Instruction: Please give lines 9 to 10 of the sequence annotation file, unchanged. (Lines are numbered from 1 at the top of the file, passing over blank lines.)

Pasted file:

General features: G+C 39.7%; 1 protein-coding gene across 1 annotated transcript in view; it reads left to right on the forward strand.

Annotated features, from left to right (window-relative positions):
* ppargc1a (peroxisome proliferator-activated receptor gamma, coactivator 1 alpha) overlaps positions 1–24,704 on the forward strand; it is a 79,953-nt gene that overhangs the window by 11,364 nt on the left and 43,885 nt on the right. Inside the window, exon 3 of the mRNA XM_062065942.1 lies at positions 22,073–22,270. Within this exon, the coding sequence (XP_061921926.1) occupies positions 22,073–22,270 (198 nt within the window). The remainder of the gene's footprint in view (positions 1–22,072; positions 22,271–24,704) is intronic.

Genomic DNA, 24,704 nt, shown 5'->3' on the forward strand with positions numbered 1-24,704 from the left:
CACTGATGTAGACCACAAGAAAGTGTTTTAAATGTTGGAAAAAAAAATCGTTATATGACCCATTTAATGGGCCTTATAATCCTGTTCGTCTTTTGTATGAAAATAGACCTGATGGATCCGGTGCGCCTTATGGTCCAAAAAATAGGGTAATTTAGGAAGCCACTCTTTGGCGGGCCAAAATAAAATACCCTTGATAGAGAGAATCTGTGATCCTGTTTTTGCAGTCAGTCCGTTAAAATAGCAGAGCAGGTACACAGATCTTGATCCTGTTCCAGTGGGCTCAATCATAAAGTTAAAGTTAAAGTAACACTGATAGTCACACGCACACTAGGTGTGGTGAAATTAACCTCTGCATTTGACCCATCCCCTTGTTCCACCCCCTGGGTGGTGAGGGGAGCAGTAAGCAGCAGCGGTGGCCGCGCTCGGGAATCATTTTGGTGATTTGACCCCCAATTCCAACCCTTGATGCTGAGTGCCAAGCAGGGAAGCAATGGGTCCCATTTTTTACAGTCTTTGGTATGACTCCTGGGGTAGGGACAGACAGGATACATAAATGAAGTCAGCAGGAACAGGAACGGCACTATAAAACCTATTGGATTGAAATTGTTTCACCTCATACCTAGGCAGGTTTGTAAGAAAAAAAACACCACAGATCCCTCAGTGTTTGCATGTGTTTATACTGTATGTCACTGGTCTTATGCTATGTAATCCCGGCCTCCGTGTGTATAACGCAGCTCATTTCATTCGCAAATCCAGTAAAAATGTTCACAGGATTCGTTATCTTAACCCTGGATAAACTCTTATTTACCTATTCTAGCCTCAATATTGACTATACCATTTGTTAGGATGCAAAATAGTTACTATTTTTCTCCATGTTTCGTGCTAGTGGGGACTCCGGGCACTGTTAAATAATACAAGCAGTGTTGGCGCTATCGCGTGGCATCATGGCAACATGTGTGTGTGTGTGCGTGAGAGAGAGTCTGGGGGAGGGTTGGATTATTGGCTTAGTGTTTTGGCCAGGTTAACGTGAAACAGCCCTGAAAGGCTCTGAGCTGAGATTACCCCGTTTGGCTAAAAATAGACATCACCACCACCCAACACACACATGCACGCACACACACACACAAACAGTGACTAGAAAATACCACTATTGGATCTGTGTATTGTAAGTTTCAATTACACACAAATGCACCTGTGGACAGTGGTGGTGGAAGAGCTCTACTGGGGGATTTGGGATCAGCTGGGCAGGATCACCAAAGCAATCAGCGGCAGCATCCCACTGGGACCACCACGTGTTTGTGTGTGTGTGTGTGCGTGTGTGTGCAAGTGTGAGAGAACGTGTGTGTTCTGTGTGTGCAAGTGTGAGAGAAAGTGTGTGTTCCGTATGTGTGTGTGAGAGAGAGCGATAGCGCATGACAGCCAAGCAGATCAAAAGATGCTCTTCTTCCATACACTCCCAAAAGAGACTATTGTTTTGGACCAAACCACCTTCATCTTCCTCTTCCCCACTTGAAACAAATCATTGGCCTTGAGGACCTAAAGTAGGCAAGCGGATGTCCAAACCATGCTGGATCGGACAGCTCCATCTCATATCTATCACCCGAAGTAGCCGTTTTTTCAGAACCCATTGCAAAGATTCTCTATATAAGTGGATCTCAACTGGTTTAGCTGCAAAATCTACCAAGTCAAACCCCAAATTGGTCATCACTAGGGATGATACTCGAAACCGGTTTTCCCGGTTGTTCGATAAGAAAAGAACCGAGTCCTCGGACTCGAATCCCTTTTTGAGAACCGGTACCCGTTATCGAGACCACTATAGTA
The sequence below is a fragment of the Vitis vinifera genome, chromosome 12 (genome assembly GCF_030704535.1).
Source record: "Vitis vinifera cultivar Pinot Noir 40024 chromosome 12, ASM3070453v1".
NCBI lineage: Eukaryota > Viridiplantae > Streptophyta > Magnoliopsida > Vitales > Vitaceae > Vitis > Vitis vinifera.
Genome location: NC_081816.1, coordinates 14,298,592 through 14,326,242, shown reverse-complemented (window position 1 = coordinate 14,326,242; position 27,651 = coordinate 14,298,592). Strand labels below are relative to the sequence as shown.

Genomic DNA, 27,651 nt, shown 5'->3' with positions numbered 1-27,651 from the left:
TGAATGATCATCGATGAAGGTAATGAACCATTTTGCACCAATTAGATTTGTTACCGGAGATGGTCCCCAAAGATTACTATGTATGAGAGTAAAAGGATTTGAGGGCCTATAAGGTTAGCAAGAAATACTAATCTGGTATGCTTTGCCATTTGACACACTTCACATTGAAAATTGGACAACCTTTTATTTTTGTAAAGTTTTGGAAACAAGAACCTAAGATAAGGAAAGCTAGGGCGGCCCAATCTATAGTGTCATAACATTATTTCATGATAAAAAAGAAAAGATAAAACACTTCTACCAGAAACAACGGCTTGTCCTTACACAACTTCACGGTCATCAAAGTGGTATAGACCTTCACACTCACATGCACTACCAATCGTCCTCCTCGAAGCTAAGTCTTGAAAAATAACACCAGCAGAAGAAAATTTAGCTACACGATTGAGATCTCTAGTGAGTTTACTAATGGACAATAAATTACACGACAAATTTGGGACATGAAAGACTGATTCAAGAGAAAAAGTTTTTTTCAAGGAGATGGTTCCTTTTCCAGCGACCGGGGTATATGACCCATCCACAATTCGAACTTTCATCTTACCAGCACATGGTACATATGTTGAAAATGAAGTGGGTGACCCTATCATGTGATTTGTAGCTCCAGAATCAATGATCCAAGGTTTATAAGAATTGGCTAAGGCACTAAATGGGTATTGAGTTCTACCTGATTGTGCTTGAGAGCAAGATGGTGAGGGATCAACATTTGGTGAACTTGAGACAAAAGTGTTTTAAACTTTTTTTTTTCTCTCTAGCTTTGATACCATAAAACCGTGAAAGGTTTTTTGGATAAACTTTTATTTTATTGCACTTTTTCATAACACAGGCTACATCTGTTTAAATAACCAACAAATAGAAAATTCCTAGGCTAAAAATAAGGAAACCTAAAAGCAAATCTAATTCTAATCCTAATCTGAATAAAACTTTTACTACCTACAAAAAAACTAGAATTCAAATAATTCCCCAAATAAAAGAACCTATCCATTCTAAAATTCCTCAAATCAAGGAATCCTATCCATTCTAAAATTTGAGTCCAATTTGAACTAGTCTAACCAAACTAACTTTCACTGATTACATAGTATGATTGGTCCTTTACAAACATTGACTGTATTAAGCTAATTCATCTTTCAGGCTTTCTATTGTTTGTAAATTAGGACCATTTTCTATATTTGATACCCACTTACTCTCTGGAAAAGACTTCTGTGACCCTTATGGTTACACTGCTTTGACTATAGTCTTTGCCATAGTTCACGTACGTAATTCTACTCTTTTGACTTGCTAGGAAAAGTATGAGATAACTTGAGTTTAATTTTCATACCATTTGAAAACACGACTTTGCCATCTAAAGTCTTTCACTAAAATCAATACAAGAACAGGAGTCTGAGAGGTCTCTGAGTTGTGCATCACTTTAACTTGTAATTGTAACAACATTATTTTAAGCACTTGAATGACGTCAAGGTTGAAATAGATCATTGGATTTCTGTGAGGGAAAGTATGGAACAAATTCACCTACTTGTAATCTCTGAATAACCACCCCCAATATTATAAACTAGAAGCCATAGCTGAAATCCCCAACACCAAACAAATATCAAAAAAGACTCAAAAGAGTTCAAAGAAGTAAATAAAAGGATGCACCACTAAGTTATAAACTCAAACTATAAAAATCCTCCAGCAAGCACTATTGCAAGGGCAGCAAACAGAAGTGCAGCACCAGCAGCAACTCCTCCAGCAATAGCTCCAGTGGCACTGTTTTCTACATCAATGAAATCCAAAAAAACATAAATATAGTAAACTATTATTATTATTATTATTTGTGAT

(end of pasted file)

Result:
Genome location: NC_081816.1, coordinates 14,298,592 through 14,326,242, shown reverse-complemented (window position 1 = coordinate 14,326,242; position 27,651 = coordinate 14,298,592). Strand labels below are relative to the sequence as shown.

Genomic DNA, 27,651 nt, shown 5'->3' with positions numbered 1-27,651 from the left: